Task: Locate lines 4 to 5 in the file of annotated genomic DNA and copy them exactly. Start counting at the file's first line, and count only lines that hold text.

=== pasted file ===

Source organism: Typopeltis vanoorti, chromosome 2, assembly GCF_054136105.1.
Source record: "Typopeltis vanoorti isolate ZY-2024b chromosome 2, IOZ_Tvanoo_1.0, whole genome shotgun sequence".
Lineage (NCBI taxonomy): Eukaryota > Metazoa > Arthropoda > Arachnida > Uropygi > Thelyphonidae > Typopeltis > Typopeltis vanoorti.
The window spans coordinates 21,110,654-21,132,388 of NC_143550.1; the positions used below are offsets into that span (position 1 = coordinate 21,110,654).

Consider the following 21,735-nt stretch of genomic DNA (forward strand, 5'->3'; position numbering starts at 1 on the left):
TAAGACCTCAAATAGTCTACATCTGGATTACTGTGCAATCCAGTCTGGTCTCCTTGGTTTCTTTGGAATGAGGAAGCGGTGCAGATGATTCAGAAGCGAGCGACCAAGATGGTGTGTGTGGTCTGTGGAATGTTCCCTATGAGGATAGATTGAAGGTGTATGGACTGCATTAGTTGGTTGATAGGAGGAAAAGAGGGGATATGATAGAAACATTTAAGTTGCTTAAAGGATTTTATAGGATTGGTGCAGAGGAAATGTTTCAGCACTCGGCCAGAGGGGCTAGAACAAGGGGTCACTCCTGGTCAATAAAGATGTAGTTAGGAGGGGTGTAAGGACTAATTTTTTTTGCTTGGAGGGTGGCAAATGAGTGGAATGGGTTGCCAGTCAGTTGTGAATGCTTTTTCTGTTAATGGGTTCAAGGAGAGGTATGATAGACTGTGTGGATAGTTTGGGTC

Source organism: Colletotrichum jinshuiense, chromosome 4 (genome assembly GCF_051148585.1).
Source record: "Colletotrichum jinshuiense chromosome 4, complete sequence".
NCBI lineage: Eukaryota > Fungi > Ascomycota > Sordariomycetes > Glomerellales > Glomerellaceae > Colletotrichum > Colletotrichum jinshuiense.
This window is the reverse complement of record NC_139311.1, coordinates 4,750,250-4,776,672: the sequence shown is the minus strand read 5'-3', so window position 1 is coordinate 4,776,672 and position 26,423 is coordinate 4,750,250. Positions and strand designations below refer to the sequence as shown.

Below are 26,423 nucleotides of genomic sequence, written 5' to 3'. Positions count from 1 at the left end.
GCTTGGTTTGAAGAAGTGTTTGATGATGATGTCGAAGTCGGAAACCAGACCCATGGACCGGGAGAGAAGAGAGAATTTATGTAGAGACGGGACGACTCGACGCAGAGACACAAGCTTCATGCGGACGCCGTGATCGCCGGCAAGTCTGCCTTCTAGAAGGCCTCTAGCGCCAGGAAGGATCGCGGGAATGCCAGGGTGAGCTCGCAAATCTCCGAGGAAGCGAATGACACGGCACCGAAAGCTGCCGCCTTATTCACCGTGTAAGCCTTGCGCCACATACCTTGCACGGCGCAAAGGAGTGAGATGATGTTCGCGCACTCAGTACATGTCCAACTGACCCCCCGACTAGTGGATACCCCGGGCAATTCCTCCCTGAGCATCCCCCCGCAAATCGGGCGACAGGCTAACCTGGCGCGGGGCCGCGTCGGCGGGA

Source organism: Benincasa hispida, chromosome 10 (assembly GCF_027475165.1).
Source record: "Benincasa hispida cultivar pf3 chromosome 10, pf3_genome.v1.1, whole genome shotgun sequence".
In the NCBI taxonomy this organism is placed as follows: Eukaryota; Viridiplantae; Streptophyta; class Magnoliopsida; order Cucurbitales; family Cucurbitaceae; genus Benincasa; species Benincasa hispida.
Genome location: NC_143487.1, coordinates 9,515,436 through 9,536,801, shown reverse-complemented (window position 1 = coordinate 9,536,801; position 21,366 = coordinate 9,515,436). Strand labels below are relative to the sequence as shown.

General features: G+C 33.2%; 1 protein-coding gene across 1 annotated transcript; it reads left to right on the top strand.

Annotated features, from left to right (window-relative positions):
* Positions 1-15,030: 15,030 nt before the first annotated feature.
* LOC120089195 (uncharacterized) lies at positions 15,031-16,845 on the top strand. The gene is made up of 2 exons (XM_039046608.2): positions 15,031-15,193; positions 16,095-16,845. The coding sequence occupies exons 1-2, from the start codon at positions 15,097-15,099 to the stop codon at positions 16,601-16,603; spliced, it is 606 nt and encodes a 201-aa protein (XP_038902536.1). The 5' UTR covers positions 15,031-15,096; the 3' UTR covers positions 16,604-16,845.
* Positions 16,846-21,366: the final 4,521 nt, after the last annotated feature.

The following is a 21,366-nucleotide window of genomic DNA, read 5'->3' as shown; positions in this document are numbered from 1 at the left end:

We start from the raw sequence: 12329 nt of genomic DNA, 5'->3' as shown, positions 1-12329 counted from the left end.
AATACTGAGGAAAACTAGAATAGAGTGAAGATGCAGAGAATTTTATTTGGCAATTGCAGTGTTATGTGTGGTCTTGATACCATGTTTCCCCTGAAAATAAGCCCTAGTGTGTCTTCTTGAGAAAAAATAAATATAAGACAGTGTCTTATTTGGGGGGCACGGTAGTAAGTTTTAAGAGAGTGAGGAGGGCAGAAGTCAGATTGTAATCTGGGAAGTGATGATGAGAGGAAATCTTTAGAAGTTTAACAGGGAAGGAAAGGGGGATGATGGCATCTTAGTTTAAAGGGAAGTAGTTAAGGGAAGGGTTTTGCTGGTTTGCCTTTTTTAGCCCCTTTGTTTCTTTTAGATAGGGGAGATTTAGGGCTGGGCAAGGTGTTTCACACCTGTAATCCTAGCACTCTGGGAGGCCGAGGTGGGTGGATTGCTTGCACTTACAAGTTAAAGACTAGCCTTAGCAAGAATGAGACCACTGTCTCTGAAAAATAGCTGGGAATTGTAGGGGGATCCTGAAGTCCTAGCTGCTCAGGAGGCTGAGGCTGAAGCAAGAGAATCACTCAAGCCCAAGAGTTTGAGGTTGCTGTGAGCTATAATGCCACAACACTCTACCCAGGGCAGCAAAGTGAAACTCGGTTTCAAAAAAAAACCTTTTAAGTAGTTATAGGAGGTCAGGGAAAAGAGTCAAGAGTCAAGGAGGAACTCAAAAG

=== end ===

The window spans coordinates 21,110,654-21,132,388 of NC_143550.1; the positions used below are offsets into that span (position 1 = coordinate 21,110,654).

Consider the following 21,735-nt stretch of genomic DNA (forward strand, 5'->3'; position numbering starts at 1 on the left):